21 Stock Market Trends to Watch in 2021
Back in December, we teamed up with Josh Brown, CEO of Ritholtz Wealth Management, to bring you Hindsight on 2020: Charts of the Year. Together, along with insights and perspectives from top advisors, investors, and #FinTwit leaders, we recapped the most noteworthy market trends of 2020—and why they happened—all in one memorable webinar.
With 2020 fully in the rear-view mirror, let’s examine how the patterns seen in 2020 point to what 2021 has in store for investors. Without further adieu, here are 21 Market Trends to Watch in 2021:
All chart data is as of January 31, 2021. All insights and perspectives noted below were shared in YCharts’ December 2020 webinar.
Will Small Cap Resiliency Continue?
Michael Batnick called out the incredible comeback of small caps, measured by the Russell 2000’s run from a 41.9% drawdown in March 2020 to new all-time highs before year’s end. Russell 2K constituents that energized the rally were Penn National Gaming (PENN), Deckers Outdoor (DECK), and Redfin (RDFN).
Small caps are considered a “high risk, high reward” asset class, but with large and mega caps having led the market for years, small cap returns rarely made headlines. However, in the last quarter of 2020, when COVID-19 vaccines first started rolling out, the tables turned and small caps outperformed the broader market. Will they keep it up in 2021?
Decisions, Decisions: S&P 500 Equal Weight or Market-Cap Weight?
These days, we’re well into the adoption curve of index funds and passive ETFs. So is it time for investors to rethink how they get broad market exposure?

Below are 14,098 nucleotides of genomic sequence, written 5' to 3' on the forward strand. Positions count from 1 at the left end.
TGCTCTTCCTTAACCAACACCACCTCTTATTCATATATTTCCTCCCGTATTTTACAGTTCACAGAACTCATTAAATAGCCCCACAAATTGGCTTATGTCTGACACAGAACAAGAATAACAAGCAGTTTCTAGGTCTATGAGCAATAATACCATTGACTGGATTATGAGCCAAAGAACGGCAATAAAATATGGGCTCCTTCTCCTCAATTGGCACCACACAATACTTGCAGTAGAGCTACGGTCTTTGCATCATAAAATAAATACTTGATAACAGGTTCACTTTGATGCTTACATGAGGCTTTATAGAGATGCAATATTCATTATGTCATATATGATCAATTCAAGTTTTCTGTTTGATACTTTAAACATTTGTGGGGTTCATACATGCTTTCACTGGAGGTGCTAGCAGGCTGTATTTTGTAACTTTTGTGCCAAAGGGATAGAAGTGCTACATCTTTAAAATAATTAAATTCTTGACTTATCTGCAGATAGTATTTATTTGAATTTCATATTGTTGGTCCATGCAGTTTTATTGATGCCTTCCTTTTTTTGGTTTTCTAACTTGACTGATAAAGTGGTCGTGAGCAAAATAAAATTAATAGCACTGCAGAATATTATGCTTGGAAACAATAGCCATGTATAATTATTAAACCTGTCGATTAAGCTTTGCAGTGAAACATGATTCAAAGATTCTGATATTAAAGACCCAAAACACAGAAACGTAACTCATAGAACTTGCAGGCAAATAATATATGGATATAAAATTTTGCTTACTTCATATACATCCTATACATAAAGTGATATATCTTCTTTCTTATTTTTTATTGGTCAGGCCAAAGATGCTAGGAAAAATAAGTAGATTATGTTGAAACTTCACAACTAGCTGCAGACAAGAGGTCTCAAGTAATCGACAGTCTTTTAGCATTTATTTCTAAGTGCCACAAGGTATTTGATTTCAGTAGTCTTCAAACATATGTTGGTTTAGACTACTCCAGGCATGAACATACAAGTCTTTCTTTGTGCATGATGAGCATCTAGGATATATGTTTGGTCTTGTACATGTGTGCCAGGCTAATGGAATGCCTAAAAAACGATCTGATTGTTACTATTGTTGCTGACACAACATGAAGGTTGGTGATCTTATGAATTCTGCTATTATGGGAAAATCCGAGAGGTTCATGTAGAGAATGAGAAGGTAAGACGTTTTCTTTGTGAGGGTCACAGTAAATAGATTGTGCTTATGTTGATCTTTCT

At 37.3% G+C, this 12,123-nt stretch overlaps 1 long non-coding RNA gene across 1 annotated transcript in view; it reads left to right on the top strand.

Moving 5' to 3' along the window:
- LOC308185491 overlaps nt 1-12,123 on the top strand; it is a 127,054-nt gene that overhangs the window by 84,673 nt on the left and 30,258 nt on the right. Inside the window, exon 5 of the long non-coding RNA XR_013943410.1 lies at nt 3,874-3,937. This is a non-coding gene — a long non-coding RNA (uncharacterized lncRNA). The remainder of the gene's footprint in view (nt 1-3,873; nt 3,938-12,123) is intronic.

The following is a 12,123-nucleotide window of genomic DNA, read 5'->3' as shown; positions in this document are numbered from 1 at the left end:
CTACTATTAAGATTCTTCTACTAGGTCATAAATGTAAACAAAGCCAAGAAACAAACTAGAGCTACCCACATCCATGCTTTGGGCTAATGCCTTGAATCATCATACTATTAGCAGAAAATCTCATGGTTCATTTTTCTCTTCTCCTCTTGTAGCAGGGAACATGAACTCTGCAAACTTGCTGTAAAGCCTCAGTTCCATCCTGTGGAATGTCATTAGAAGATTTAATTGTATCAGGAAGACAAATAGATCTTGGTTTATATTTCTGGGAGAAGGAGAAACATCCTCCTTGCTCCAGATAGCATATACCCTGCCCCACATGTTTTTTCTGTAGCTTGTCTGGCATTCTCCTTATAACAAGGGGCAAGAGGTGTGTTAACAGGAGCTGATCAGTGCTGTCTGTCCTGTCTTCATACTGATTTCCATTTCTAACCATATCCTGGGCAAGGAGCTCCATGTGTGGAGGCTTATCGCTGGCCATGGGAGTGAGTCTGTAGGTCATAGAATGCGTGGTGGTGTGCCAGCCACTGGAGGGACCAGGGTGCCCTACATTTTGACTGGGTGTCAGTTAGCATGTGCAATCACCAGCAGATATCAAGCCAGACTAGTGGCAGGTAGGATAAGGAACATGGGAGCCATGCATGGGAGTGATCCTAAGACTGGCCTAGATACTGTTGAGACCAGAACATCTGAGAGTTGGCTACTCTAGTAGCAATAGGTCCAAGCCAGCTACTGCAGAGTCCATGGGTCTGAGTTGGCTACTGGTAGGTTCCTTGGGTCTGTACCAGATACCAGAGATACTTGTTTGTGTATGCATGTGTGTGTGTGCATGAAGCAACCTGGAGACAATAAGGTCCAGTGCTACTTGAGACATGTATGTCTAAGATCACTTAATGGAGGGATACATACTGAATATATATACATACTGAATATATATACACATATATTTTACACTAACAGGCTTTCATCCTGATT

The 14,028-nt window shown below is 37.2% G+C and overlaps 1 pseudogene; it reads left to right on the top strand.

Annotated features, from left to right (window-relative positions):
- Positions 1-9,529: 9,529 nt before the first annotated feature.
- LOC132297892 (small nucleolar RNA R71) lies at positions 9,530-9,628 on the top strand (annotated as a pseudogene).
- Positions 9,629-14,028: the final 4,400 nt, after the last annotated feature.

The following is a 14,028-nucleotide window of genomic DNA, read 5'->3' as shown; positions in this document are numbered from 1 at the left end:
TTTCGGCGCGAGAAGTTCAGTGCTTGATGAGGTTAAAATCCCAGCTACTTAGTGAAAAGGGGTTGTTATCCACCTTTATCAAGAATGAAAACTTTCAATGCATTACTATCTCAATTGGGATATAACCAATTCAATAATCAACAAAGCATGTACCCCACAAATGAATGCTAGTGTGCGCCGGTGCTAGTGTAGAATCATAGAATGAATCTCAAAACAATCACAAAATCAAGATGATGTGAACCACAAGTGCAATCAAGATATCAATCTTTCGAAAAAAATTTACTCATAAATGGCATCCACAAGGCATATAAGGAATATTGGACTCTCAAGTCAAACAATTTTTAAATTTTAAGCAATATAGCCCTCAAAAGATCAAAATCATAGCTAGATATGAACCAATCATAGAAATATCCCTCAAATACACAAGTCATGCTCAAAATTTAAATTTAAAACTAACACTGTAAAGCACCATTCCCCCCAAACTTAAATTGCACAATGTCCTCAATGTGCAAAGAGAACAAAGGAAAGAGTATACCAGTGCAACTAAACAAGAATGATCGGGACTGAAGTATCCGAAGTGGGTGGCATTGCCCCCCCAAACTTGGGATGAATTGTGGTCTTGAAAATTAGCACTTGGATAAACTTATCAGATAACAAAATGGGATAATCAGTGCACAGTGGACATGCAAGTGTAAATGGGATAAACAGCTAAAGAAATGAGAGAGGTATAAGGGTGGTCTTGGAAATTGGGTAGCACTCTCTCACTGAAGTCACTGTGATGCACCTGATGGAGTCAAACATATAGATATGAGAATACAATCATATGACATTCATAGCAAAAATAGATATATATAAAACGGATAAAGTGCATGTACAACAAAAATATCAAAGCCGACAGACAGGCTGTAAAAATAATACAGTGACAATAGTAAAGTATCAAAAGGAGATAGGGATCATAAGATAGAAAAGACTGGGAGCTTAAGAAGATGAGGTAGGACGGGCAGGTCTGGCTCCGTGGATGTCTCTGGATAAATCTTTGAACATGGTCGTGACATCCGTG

Lyn Alden says yes; amid the COVID-19 recovery, a greater number of stocks have advanced and market breadth has widened. When that happens, market cap-weighted S&P 500 ETFs like SPY or VOO tend to lag an equal-weighted version of the index—and the ratio of equal weighted to market cap weighted total returns is on the rise as of late, currently at about 1.2. Long-term, passive investors might consider the Invesco S&P 500 Equal Weight ETF (RSP) or something similar, says Alden.
IPOs Had a Big Year — What’s In Store Next?
In 2020, IPO may well have stood for I’m Popping Off. Over the last couple years, names like Beyond Meat (BYND), CrowdStrike (CRWD), Snowflake (SNOW) and Chewy (CHWY) made their public debuts to considerable fanfare and double digit gains. So far in 2021, a few of the most recent IPOs have continued climbing higher.
Along with the popularity of individual IPOs, the Renaissance IPO ETF—trading under the apt “IPO” ticker—has built a hype train of its own. The ETF had $40.5 million in assets under management on December 31, 2019 and ended 2020 with more than $740 million, a whopping 18x increase.
Is Bitcoin Earning a Place in Portfolios?
Bitcoin bulls such as Paul Tudor Jones and Henry Druckenmiller—and now Elon Musk and Tesla—have been touting the cryptocurrency’s potential, endorsing its usefulness for storing value. Coinbase, one of the largest retail cryptocurrency brokers, is set to IPO in 2021.
Ross, CEO of OnRamp Invest, thinks Bitcoin and other cryptos may be a solution to the ongoing issues of inaccessibility and inequality in investing.
How Far Through the Roof Will Mortgage Originations and ReFi’s Go?
If you think the trend in mortgage rates on this 10 year chart is dramatic, you should see its decline over the last 40 years. The 30 year mortgage rate was averaging 15% at the end of 1980, 7.3% on the last day of 2000, and closed out 2020 at just 2.7%.